- TOP PLAYERSOffensePABLO S. TORRE | August 20, 2012
- TAMPA BAY buccaneersENEMY lines WHAT A RIVAL COACH SAYSJune 28, 2012
- Faces in the CrowdJune 11, 2001
Another time, having prodded a 500-pound jewfish out of its hole with a hard oak boat hook, McKee started in. The jewfish, for all its big mouth, generally moves over for anybody, but this one came back with a rush, dumping McKee on the rocks. McKee prodded again. The jewfish bit the boat hook in half. Since a moray eel with nastier jaws lived just behind the jewfish, McKee let them have it and dug his own hole farther down. Later the hull planks over this hole caved in, pinning McKee's legs for a frantic moment until he could get his fingers on the controls of the pipe sucking sand from under him. But in five years McKee has been hospitalized only once, and that because three 20th-Century privateers, after seeing him with his treasures on a TV show, beat him unconscious on a New York sidewalk.
25 STICKS OF DYNAMITE
It is the sort of work where reticence doesn't hurt a bit, but McKee oddly thrives on sharing his enthusiasm, if not his recoveries. Many of the underwater sportsmen these days have turned to exploration. The most notable of these, Dr. George Crile Jr.?a Cleveland surgeon?and his wife first viewed McKee suspiciously as a rival. But later, in their book on amateur exploration, the Criles credited McKee with giving them the right philosophy ("Treasure to him was not just gold and silver, but all the homely little articles that people have lived by..."), as well as some good pointers. The Criles had met him unexpectedly on the wreck of an ivory slaver. McKee had come prepared for days of patient picking. Surgeon Crile had brought 25 sticks of dynamite to blast away the coral?a salvage technique comparable to dropping a five-inch salute in an incision to rid a man of gallstones. "If the Criles had let all that dynamite go," McKee says, "they'd never have lived to write a book."
McKee used to get the amateurs off his neck by sending them to the remains of the British man-of-war Winchester . The amateurs are mad for cannons and the Winchester bristled with them. Now that it has been stripped, McKee meets the problem two ways. Anyone who wants to gaup can pay to dive with him. Anyone who wants to work can come free provided he turns over any find to McKee's corporation.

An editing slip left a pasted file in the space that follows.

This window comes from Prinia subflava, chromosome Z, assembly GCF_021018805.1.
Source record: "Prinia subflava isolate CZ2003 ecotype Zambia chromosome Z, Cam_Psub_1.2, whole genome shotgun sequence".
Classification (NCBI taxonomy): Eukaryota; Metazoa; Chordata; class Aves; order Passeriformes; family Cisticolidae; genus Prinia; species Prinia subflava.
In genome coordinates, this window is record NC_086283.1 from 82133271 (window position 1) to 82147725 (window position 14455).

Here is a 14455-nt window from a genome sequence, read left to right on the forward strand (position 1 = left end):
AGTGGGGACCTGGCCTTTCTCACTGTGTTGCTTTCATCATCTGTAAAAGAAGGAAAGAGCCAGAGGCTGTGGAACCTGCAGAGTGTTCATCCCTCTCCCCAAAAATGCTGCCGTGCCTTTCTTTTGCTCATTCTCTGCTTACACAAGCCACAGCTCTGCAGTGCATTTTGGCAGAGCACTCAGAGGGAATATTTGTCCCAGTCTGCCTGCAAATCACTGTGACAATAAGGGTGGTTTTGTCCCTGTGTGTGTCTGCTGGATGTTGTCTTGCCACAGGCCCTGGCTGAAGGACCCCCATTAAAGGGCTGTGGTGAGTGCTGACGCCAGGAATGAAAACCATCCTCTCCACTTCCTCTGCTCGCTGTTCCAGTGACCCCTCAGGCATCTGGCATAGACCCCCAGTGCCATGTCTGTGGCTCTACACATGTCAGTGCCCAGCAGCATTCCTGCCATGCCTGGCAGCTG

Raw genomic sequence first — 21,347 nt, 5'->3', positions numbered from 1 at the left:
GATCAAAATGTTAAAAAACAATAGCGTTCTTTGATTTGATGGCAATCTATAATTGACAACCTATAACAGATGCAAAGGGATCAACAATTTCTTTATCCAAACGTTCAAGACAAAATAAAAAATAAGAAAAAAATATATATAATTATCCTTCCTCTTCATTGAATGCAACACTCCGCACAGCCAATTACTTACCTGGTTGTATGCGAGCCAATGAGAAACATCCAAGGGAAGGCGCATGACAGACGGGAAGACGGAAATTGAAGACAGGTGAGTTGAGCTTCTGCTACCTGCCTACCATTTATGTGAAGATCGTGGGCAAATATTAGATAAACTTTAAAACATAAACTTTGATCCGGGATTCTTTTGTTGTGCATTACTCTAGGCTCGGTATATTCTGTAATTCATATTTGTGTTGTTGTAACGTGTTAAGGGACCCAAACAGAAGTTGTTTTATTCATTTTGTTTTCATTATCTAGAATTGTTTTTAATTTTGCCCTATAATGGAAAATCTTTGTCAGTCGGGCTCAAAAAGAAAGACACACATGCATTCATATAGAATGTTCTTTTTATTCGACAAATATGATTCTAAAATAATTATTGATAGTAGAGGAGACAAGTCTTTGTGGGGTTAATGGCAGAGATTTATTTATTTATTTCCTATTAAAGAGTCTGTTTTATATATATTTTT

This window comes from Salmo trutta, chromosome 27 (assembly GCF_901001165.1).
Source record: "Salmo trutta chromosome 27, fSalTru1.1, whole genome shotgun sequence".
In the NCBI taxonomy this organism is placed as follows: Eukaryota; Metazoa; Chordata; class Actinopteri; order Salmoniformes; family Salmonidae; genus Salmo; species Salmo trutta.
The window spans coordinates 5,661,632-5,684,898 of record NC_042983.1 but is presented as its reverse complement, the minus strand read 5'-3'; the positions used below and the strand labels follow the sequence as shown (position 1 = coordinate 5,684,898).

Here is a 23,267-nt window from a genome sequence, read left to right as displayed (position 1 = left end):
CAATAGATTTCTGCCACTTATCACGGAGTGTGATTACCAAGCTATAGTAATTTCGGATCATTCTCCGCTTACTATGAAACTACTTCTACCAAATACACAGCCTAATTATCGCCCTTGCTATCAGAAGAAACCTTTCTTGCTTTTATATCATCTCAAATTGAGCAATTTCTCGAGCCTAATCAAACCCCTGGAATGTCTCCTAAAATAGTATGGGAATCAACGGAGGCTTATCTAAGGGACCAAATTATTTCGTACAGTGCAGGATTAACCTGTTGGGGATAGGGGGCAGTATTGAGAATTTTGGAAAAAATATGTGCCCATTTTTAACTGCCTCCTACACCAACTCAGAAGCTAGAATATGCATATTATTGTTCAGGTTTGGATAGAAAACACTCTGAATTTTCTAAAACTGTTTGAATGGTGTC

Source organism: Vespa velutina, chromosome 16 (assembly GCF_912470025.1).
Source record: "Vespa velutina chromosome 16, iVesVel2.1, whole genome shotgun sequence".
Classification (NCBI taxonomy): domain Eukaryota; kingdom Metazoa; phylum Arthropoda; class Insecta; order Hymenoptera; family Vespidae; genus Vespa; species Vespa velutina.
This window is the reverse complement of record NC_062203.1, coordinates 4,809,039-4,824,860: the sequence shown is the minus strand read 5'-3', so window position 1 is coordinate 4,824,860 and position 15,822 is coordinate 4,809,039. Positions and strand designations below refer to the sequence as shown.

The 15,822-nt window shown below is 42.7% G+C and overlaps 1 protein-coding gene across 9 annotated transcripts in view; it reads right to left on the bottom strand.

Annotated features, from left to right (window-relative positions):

It is McKee's fond fancy that someday, when grandmother has her own air lung, old wrecks will become historical monuments, bronze-plaqued and visited on Sundays (the only memorials where orators cannot intrude). McKee already is crusading toward that end with his uncontained zeal. He meets a stranger and before long they are talking wrecks because McKee seldom talks about anything else. And before much longer another man who perhaps had a mind to loaf all day has been impressed into service.
"SO HE STARTS TALKING..."
Last August, for example, there was Paul Edmonston, an art instructor at Florida State University. "This fellow McKee picks me up," Edmonston related. "I was hitchhiking to Key West to do water colors. He starts talking about his diving. We stop while he gets a haircut, then again to pick up ice. He's telling me more. We stop to pick up this boy who helps him and to check on a motor. Then we almost have an accident?car coming right at us?and McKee talking away about diving. I tell him I have been spearfishing once?I guess that was my mistake. McKee tells me he is working a wreck now. I say that I am going to Key West to sketch. He tells me a man he knows paints underwater, and I tell him I only have water colors and they won't work in water. He suggests we get an iron easel and try something welders use to mark things underwater. 'Don't worry,' he says, 'we'll rig something up.' Then I knew I'd never get to Key West. Now, after being underwater with him, I can't hear a damn thing in one ear. This McKee," Edmonston concluded, "isn't a diver. He's a recruiter for the Spanish Armada."